Lacayote squash Credit: Courtesy of Thomas Andres Last fall, Thomas Andres was wandering around New York City's Chinatown when he happened upon the subject of his doctoral dissertation: the lacayote, Cucurbita ficifolia, a South American squash rarely sold in the United States. He was happy to shell out $6 for the mottled green gourd. Twenty-five years ago, he had dreamed of discovering its wild ancestor on some scrubby hillside in" /> Lacayote squash Credit: Courtesy of Thomas Andres Last fall, Thomas Andres was wandering around New York City's Chinatown when he happened upon the subject of his doctoral dissertation: the lacayote, Cucurbita ficifolia, a South American squash rarely sold in the United States. He was happy to shell out $6 for the mottled green gourd. Twenty-five years ago, he had dreamed of discovering its wild ancestor on some scrubby hillside in" />
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Call of the squash

Lacayote squash Credit: Courtesy of Thomas Andres" />Lacayote squash Credit: Courtesy of Thomas Andres Last fall, Thomas Andres was wandering around New York City's Chinatown when he happened upon the subject of his doctoral dissertation: the lacayote, Cucurbita ficifolia, a South American squash rarely sold in the United States. He was happy to shell out $6 for the mottled green gourd. Twenty-five years ago, he had dreamed of discovering its wild ancestor on some scrubby hillside in

By | January 1, 2008

<figcaption>Lacayote squash Credit: Courtesy of Thomas Andres</figcaption>
Lacayote squash Credit: Courtesy of Thomas Andres

Last fall, Thomas Andres was wandering around New York City's Chinatown when he happened upon the subject of his doctoral dissertation: the lacayote, Cucurbita ficifolia, a South American squash rarely sold in the United States. He was happy to shell out $6 for the mottled green gourd. Twenty-five years ago, he had dreamed of discovering its wild ancestor on some scrubby hillside in Mexico. Because centuries of inbreeding have reduced the genetic diversity of many domesticated crops, finding their natural populations could help scientists identify beneficial genes which could eventually improve crop lines. Unfortunately, the lacayote's wild ancestor never turned up, and Andres never quite finished his PhD.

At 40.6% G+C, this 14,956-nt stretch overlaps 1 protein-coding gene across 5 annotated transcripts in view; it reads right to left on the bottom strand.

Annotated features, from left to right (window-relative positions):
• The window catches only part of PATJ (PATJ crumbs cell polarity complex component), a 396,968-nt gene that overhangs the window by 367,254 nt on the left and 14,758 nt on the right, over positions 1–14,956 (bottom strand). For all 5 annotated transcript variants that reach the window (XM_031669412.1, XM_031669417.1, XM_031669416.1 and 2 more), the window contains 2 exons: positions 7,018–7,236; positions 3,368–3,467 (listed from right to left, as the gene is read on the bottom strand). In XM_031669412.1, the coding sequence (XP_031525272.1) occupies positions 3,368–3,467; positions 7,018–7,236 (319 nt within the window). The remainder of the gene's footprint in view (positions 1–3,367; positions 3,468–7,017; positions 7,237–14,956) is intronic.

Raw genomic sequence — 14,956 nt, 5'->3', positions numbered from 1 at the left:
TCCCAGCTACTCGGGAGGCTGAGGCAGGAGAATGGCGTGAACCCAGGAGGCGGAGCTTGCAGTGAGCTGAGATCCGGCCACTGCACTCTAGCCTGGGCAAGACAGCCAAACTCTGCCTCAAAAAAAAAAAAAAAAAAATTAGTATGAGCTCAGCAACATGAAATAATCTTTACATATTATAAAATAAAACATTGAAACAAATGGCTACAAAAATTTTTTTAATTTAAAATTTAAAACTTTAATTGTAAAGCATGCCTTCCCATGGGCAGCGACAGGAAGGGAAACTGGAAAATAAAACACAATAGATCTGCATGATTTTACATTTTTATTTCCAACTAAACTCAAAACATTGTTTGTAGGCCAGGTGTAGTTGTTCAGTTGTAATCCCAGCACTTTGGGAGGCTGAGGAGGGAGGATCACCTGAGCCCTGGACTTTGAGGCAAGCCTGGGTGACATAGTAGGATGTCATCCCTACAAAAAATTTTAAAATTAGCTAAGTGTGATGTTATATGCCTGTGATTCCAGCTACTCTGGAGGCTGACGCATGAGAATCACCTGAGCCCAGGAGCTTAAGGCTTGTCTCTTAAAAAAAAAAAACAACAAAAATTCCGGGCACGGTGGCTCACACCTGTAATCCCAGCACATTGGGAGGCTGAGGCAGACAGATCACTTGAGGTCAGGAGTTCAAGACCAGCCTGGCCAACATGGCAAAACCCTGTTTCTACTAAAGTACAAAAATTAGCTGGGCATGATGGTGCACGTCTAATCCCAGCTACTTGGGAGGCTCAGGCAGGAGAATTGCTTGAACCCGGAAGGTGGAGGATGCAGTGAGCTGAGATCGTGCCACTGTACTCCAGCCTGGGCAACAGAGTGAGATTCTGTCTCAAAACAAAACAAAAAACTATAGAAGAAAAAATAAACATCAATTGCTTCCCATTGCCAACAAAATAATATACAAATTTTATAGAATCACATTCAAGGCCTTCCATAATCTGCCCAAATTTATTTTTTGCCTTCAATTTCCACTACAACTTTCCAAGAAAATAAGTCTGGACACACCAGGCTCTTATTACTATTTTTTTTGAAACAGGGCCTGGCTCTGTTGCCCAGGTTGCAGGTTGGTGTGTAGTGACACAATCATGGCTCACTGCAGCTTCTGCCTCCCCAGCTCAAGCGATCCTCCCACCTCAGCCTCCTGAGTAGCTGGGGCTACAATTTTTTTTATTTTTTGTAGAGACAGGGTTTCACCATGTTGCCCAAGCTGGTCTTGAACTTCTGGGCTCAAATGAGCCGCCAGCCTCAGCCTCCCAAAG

Apart from a thinning of the hair and a slight bulge at the belly, Andres, 53, still looks the part of a graduate student. He brought his lacayote to fellow squash enthusiast Michael Nee at the New York Botanical Garden in the Bronx. But as Nee cut into it, it squirted a coworker in the eye before oozing out on the lunch table. The other botanists at the table were not impressed. They tossed it in the trash. "People tend to ignore [squashes]," Andres laments. "They think 'It's just a squash'."

Andres begs to differ. He helped found the Cucurbit Network in 1994 - a place, according to the website, "where people and cucurbits interact." He co-edited the club's newsletter for a decade, and has been invited to give a talk on cucurbits at Disney's Epcot Center in Florida. He even keeps a small jar of Argentinean lacayote jam in his refrigerator.